From the Archives: October 6, 2013

This week’s story comes with a visual aid!  The story is taken from a self-interview by Kerry Parker in April 1999.  The topic was Ford trucks at Boxwell Reservation.

“But, another inter’sting point in those years when they had the Truck Drivers is the Truck Drivers took a special inter’st in their trucks.  They would name their trucks.  Now, I’m not sure exactly about the exact thing, but I do remember that the Parnell truck had the little horns, the little things on the front, were painted red and the name of the Parnell ton and a half truck was “the Parnell Panther.”  And everybody, all the Scouts and everything, talked about The Parnell Panther.  And it ground and done all the way around there and those two things painted red on the front, kind of gave it this thing of being like teeth or something like that.  And everybody got a kick out of it.  The grill was painted red too like a mouth or something like that, not a mouth but the little grill that goes across the front between the headlights.  And those two things painted red in the front gave that implication that it was kind of like a mouth.  Like it was a tiger, so it was called… But the Truck Driver had named it The Parnell Panther.

“Over at Stahlman, there was another truck identical too it – another F5 ton and a half flatbed Ford, ’51 model that was… On the front of it, it had the word “Clyde.”  Now, for years and years and years, I thought the word “Clyde” was the name of the truck.  It was called “Clyde.”  I had an uncle whose name was Clyde Price, and he kinda moved kinda slow and to me that kinda fit the truck.  Later on in the years, I find out, according to Charlie Ray and some of the rest of ‘em, there was a staff member who was a Truck Driver in the early sixties and his name was Clyde, and I can’t recall his last name, but I’m gonna try to look that up.  And his name was Clyde, so apparently the name may have not been the name of the Truck necessarily as the name of the Driver in that particular case.

“On the doors of those trucks, there was, not on every one, but I think on one of ‘em, possibly more, there was a circular deal on there, that said “Boy Scouts of America” and in the middle of it, it said “Middle Tennessee Council – Boy Scouts of America.”  And they were painted up on the door.  Somebody, some staff member had painted those up.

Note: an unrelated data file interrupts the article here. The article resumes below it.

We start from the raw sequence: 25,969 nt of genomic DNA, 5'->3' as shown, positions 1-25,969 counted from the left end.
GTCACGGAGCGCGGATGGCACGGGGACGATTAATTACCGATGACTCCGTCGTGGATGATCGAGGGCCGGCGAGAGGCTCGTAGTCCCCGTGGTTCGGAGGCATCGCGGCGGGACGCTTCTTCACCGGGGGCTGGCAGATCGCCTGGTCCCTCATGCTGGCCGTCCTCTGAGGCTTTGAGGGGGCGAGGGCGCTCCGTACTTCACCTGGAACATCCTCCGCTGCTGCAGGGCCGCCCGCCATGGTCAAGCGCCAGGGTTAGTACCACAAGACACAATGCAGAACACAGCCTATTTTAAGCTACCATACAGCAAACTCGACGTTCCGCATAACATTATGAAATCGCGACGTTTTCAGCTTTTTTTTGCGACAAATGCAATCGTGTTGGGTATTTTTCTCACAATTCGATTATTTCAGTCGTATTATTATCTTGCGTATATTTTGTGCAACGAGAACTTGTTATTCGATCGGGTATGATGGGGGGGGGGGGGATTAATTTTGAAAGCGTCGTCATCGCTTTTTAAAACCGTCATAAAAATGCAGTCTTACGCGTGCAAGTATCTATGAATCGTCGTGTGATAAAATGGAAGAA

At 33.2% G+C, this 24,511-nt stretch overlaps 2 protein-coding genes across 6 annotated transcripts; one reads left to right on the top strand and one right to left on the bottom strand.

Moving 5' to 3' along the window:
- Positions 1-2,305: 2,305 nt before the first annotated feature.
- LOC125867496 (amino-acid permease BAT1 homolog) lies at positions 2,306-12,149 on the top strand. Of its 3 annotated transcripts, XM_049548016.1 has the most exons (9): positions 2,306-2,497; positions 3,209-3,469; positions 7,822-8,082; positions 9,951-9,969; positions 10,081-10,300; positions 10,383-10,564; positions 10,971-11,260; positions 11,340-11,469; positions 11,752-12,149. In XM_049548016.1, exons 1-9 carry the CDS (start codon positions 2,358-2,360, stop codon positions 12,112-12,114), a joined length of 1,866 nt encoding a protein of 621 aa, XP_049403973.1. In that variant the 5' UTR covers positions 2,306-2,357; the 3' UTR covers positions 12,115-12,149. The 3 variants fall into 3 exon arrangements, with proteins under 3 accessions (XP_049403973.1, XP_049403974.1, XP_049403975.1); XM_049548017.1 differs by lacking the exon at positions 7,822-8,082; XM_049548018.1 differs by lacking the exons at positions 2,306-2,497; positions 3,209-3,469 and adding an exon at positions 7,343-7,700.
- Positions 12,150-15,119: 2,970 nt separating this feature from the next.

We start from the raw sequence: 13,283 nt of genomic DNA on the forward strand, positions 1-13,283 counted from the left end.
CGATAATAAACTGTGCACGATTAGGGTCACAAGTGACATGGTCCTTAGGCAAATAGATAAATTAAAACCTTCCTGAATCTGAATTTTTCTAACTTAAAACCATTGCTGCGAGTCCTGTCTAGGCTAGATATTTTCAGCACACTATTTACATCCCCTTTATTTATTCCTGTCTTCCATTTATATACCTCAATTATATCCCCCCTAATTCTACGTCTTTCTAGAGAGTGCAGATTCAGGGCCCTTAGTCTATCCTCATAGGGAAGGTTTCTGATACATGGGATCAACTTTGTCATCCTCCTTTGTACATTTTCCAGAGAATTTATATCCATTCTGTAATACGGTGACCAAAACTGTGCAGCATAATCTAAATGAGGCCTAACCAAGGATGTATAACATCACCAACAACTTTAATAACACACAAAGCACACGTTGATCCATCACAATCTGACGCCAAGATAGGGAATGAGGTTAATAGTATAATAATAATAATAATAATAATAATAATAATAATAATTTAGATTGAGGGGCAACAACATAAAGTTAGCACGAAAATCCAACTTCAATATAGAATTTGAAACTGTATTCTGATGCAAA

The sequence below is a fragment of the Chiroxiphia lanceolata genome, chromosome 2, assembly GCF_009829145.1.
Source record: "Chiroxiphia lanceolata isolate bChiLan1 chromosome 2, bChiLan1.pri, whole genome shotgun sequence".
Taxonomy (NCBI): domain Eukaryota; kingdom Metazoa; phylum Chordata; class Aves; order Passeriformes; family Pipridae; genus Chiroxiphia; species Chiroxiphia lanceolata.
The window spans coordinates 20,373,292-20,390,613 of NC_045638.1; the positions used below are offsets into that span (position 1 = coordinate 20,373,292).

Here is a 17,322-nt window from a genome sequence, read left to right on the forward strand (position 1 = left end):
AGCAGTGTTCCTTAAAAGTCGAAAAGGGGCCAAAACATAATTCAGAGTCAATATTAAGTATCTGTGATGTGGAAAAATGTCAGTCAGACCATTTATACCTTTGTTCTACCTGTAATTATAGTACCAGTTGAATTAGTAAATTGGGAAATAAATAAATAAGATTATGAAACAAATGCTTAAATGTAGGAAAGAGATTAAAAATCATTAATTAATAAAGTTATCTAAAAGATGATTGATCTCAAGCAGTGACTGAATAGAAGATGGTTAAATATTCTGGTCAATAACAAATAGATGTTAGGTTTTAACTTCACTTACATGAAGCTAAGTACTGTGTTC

“Now the trucks were so an integral part of camp and they were always running around and going here there and yonder and people being hauled here and there on ‘em, not necessarily Scouts, but mostly Staff.  And, it was inter’sting.  They were on the move all the time.  If you needed something moved, you would go to the Office and say I need this platform moved and the Truck Driver, when he came back, why he’d jump in the truck and he’d go do that work.  He might have to recruit some people or whatever, but that’s what he would do.  Now he might come back and go do something else, and then the truck might be parked at the office for awhile, but if something came up that needed to be done, you went to the office boy and the office boy’d say “Okay, I’ll get the Truck Driver,” and he’d go down to the Truck Driver’s tent and get the Truck Driver and the Truck Driver’d come up there and get the Truck and…  Now, you didn’t just jump in the Truck and drive it around.  The Truck Driver, it was his truck and he was basically responsible for it to a large degree.”

Parnell Panther

Ford one and a half ton trucks were an integral part of Boxwell. Before there were tractors and donated Nissan pickups, there were the Ford trucks.

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  1. Pingback: From the Archives, August 15, 2021 | VirtualBoxwell Blog

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